The reality is that if a pharmaceutical company does not have Enterprise Project Management Office (EPMO)3 to govern the overall portfolio of related projects then they should. The aim to this approach is the central coordination of all aspects of the projects in an organization. It becomes the single point of success or failure and the single source of truth. The biggest challenges PMOs face are that they’re seen as overhead and their organizations continue to be resistant to change. The PMO covers the three areas critical to any pharmaceutical project’s success: scientific operations, client services and resource management.
What is a successful EPMO?
In this section, we take a brief look at the functions, benefits, and objectives of a successful PMO. Some of the key functions are as follows:
Provide direction and oversight of project management policies, procedures and templates
Sponsor the project tools for planning and controlling
Accountability for the creation of auditable and traceable documentation through research and development project phases
Co-ordination of project initiation, planning and closing phases of projects
Ownership of the program roadmap
Responsibility for the alignment of projects against the strategic objectives
Tracking portfolio and performance
Centralized archive of lessons learned
Project administration support including the facilitation of project web site, special meetings and war rooms
Managing the CDMO (Contract development and manufacturing organization) relationship
Providing of PM training, coaching or mentoring programs
The following are a number of key objectives that a PMO should be responsible for:
Alignment to Strategic Objectives: How aligned are projects and the portfolio to a firm’s strategic objectives?
Process Alignment: How useful, consistent and comprehensive are the company’s project management processes across the entire enterprise?
Program/Project Roadmap: A Project or Program Roadmap is a simple presentation of the project objectives and project goals alongside a timeline.
Performance Management: How well do the projects add value to the overall organization and how well does it reward teams and individuals for contribution to successful projects.
Organization architecture/modeling: Defining the organizations roles and responsibilities and agreeing an unambiguous organization chart.
Staff Culture: How well understood is the objectives and role of the PMO and how does the organization encourage, recognize and develop good behaviors.
Information architecture: Ensuring that the organization have ready access to and make good use of project information for their decision-making.
The key benefits of establishing a centralized PMO include:
It fosters an environment where collaborative decision making is easier
It minimizes the risks to individual projects in terms of business impact
Controlled and efficient resource management
Full transparency into all aspects of the projects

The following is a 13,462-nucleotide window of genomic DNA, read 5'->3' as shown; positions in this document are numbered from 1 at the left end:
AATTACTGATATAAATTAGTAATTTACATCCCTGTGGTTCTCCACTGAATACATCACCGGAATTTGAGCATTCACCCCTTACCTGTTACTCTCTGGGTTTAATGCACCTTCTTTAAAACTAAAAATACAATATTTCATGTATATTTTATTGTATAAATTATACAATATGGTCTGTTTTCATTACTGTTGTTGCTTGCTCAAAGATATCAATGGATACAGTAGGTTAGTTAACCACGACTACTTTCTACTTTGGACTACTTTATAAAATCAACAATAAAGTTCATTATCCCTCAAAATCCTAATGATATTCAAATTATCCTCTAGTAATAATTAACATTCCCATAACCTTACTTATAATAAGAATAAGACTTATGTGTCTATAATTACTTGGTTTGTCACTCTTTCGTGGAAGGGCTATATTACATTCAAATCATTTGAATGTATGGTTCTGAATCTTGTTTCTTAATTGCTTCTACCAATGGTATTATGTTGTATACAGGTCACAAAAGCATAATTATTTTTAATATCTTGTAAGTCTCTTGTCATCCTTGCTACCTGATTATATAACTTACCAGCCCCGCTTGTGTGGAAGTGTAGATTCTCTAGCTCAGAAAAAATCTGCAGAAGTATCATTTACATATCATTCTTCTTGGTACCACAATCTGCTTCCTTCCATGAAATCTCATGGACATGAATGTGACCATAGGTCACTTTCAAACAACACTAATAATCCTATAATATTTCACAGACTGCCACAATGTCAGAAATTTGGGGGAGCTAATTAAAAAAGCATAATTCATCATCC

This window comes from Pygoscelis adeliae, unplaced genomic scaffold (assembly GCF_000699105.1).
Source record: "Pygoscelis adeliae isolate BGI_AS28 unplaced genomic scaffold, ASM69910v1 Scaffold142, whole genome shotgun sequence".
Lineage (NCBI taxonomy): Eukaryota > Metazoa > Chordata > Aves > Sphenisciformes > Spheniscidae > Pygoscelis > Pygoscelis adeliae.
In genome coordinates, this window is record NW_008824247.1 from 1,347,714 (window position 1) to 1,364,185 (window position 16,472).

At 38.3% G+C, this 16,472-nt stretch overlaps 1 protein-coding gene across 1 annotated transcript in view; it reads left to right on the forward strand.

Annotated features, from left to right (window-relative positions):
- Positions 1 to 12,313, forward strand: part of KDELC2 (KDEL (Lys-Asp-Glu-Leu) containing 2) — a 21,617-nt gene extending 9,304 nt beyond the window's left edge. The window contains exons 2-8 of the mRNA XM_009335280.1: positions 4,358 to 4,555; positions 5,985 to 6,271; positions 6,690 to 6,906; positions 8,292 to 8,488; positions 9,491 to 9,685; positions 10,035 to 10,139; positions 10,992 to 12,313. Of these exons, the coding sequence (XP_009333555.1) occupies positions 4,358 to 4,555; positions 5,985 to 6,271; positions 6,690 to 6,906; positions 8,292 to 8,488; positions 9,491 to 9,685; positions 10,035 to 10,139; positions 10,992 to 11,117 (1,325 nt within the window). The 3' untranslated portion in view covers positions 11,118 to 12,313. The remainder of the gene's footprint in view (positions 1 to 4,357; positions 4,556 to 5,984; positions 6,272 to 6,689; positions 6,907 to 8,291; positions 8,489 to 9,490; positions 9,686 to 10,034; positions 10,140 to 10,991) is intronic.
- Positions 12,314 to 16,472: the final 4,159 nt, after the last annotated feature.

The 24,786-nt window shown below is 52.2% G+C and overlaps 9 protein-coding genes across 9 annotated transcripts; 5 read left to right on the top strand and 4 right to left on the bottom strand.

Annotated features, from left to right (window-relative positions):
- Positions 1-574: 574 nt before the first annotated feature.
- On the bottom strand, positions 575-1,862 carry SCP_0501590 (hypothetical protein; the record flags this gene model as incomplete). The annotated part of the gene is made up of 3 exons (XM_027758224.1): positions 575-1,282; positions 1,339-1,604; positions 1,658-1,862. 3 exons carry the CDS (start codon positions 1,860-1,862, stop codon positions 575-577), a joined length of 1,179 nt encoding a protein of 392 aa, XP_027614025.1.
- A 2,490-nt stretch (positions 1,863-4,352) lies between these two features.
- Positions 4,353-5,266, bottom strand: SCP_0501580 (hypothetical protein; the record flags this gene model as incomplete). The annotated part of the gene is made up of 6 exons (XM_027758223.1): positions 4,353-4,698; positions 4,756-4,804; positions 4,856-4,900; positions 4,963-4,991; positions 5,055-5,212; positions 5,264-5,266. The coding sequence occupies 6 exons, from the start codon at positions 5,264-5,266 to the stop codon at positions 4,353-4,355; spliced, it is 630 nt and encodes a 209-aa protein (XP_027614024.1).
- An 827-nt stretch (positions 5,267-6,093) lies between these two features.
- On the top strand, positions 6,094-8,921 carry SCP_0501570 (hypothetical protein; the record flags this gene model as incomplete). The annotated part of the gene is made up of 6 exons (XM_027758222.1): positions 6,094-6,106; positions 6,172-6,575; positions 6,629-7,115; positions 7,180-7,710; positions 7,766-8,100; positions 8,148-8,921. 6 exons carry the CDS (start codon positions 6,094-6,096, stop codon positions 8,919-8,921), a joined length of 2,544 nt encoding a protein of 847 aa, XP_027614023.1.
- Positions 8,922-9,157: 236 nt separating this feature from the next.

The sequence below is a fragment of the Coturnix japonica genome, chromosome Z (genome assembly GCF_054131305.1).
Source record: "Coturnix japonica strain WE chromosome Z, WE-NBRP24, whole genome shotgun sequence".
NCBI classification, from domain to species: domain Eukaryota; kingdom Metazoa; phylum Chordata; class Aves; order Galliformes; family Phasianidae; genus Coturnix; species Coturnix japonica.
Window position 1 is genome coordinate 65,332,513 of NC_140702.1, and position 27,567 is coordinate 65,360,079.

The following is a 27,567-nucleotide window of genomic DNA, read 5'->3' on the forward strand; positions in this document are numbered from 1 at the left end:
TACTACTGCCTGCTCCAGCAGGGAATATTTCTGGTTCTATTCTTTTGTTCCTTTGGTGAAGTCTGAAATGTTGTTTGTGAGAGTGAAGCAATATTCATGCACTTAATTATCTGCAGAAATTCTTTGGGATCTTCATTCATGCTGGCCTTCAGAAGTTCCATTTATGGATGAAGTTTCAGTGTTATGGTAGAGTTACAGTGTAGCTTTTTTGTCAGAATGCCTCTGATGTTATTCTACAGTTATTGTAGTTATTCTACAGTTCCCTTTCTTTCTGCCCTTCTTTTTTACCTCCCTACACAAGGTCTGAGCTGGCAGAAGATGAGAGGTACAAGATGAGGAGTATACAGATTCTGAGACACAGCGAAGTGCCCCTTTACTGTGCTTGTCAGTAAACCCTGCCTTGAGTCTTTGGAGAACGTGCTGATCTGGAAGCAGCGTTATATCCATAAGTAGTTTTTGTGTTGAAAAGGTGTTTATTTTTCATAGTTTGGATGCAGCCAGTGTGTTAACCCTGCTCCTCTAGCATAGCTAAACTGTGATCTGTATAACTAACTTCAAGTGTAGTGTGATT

Better control over projects
Being better equipped to make the optimal decisions related to projects
Minimizing uncertainty and associated risks
Increasing support and buy in from all stakeholders
Further help with PM practices
ISPE, the International Society for Pharmaceutical Engineering, is a not-for-profit international society providing scientific, technical and regulatory advancement throughout the entire pharmaceutical lifecycle for professionals involved in the engineering and manufacture of pharmaceuticals and related products. ISPE provides baseline guides to help interpret and implement difficult processes and for the design, construction and operation of pharmaceutical facilities. This could help pharmaceuticals that may have recently failed an FDA audit or non-approval of drug.
IPSE has an excellent guide entitled: Project Management for the Pharmaceutical Industry.4 It’s a good reference for any project manager and it describes the tools and techniques supporting pharmaceutical project delivery, the life cycles in a typical project and how to navigate complex compliance and regulatory projects.
A lot has changed to the pharmaceutical industry in the past 20 years, and yet in so many ways the fundamentals have stayed the same. A new drug cannot be released without going through strict regulatory processes. Generics are challenging the industry as a whole. Discovering new exciting compounds are rare. Pharmaceutical companies, like every other industry, is intensely competitive and under more scrutiny than ever before for better value. New emerging markets are being explored while scientific research has become more result oriented.
There is now growing awareness that these big budget, complex projects need highly skilled project managers and proven practices to make them work—collaboration, coordination, tools, process, negotiation, reporting and clear and consistent processes are what companies need to succeed. Every pharma project of any significance requires a spectrum of new project management skills. If you don’t have these skills in-house, then go and invest in them now. In this paper, the most important overall message is that pharmaceutical companies need to embrace the founding of an Enterprise Project Management Office.
Dr. Justin Kelleher, Consultant, Cora Systems
A program consists of a series of related and possibly interdependent projects that meet an overarching objective.
State of the PMO 2014. Publisher: PM Solutions (2014)
Readers of this paper should note that the author uses the term Project Management Office but could have also used Program Management Office. A program is simply a logical grouping of projects.
Publisher: IPSE URL: http://www.ispe.org/publications-guidance-documents/project-management-pharmaceutical-industry.